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    The term indigo has many meanings. It can refer to a mood, a color, a textile product, or a dye source. We'll be dealing with it today as a dye source used to enhance textile products.

    The component that makes up the dye color we call indigo is indigoten. I once had a man who represented himself as a colonel telephoning from India ask me if I used “God's only true indigo”, Indigofera tinctoria. Idigofera is the most commonly used natural indigo dye, however the fact of the matter is that many, many plants contain indigoten and all seem to fall under God's care.

    Due to divergent evolution, for some unknown reason many unrelated plants around the world have come to produce this pigment. This includes woad (Isatis tinctoria) which is the dye used by the Celts to dye themselves and scare away the Romans in ancient times; it includes Anil (Indigofera suffruticosa) and Natal indigo (Indigofera arrecta) found in Latin America; and of course it includes the dyer's knotweed (Polygonum tinctorum) - the most commonly used indigo in Japan.

    In the pure state, the pigments derived from all of the above plants give exactly the same color. The subtle variations between sources is due to the other pigments each plant uniquely contains, along with other inherent impurities. Many people around the world prefer the warm glow found in Japanese indigo.

    The Japanese use natural fermentation vats to create the color. The plant must be harvested, composted, and eventually mixed with nutrients and water in a vat. While in the vat the dye is actually green. It is in what is called a “reduced state” (the oxygen has been removed). The yarn or yardage is dipped into the vat to absorb the liquid. It is only when the fiber is removed, and exposed to air, that it turns blue, fixing the color to the threads. With each dip more color is absorbed and oxidized darkening the yarns. Eventually, after fifteen or more dips, the yarn or yardage becomes the deep rich navy color with which we are all familiar. Of course, with fewer dips, very beautiful pale indigo shades may also be achieved.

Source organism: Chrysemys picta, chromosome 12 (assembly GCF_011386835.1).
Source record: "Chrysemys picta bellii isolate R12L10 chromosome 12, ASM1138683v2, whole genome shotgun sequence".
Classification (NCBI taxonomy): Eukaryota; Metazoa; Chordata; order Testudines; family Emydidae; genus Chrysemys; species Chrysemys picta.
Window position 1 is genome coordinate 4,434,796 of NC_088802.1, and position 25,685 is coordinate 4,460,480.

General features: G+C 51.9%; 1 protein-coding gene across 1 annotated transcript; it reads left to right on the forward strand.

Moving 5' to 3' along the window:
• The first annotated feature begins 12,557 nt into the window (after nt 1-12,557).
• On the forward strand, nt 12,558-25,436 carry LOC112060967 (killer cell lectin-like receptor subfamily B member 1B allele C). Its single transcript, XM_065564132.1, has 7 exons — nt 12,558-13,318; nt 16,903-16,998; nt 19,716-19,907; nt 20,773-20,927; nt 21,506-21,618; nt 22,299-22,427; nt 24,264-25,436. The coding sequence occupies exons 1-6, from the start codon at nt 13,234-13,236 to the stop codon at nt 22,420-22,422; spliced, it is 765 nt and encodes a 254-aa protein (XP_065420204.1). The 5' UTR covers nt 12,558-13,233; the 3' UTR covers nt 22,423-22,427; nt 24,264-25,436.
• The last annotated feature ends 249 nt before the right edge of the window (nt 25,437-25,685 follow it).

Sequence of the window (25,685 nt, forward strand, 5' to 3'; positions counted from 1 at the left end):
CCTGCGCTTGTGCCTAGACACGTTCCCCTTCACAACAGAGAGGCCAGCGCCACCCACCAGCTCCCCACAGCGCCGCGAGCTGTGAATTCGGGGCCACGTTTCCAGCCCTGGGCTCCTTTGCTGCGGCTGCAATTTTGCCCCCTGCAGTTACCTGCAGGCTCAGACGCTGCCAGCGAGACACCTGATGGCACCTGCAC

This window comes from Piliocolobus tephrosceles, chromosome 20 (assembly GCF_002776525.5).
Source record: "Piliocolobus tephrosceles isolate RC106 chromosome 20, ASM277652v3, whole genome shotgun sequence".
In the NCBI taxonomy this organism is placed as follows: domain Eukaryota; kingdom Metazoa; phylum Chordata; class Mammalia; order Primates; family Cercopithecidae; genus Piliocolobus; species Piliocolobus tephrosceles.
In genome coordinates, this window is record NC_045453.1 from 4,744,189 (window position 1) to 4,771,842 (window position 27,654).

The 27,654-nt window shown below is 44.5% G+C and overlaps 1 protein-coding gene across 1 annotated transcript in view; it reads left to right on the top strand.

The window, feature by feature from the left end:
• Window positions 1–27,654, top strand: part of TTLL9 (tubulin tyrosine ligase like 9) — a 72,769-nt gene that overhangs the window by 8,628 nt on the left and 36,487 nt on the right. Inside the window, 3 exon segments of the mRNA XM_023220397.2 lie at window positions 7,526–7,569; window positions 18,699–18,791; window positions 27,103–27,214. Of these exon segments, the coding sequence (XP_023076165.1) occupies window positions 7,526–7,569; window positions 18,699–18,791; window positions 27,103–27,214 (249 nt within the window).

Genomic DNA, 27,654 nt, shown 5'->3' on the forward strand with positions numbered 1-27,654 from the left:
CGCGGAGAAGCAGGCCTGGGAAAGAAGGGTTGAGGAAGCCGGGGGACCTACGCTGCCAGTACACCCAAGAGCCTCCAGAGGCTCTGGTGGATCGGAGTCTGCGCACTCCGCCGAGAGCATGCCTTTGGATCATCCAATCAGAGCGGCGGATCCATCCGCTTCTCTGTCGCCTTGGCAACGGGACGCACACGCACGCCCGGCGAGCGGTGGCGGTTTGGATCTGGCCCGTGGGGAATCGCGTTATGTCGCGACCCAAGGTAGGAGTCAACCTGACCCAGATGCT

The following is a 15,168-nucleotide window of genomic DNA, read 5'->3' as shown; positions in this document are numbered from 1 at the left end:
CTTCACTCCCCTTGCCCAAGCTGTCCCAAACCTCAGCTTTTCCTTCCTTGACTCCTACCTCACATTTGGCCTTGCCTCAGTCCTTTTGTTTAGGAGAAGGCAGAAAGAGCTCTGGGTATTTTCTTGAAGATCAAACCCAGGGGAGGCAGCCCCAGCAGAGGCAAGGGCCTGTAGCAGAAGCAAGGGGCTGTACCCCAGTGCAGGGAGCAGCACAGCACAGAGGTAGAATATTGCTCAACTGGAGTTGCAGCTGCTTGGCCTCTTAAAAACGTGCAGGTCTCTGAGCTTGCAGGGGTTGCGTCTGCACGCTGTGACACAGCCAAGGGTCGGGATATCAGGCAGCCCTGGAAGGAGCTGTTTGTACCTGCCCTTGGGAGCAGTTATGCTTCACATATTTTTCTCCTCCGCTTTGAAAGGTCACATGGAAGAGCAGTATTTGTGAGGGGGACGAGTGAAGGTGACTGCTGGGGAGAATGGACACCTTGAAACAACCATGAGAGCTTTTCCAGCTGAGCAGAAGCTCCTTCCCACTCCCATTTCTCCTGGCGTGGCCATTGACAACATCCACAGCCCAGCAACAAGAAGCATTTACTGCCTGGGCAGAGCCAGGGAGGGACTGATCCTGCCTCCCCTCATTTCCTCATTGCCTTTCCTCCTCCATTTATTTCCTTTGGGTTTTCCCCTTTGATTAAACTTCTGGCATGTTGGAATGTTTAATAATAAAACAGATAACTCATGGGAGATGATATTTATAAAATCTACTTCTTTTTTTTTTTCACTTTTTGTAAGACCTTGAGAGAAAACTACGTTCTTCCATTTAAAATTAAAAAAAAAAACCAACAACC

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    Indigo, because it is a very alkaline dye, has a great affinity for cellulose based fibers, so we see it most commonly used with cottons and linens. Indigo also has a very distinctive aroma - an aroma that seems to repel insects and other vermin. It is for this reason that it is quite often used in association with baby clothes, bedding, and summer wear.
Indigo on cotton yogi (kaimaki) with rice paste resist. Although “kimono” shaped, the yogi functions as a top quilt for nighttime slumbers.

Notice the two shades of indigo. To achieve this affect the paste is applied to keep the white areas white. The fabric is then dunked until the medium shade of blue is achieved. More paste is applied - this time to protect the areas to remain a paler blue. Several more dunks to darken the background and the paste is then rinsed away to reveal this energetic depiction of a palownia leaf crest and tabanenoshi. Sometimes “miai” (a high quality Prussian blue) is brushed on for the medium blue instead of the initial dunkings.
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Again, indigo on cotton with rice paste resist. This particular variety of katazome is called “chuugata”. True chuugata has paste applied to both sides of the fabric with matching stencils. This insures there will be no bleed through from the back when the cloth is dunked into the indigo, ensuring a crisp, stark white pattern as a companion to the rich blues of the indigo.

Notice in the detail shot how the indigo has wicked (traveled) along the woven thread creating a beautiful tonal variation. It is this variation in indigo tones that adds life to every piece.
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with John Marshall
Welcome new friends and old! I've often been asked to write about a variety of Japanese textile and culture related subjects. This page allows me the opportunity to address your requests and to ramble off on side subjects wherever my whim and imagination lead.
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Ichiroya has graciously allowed me to use images from their site to illustrate my ramblings. This is not a financial arrangement I have made - I simply believe them to be wonderful people with whom I enjoy doing business, and wish to support their endeavors. Ichiroya is a web based treasure trove of Japanese textiles, antiques, and information. If you haven't visited them in the past, just click on the icon to the left! Or, click on any of the images below to be taken directly to their page for more images and information.
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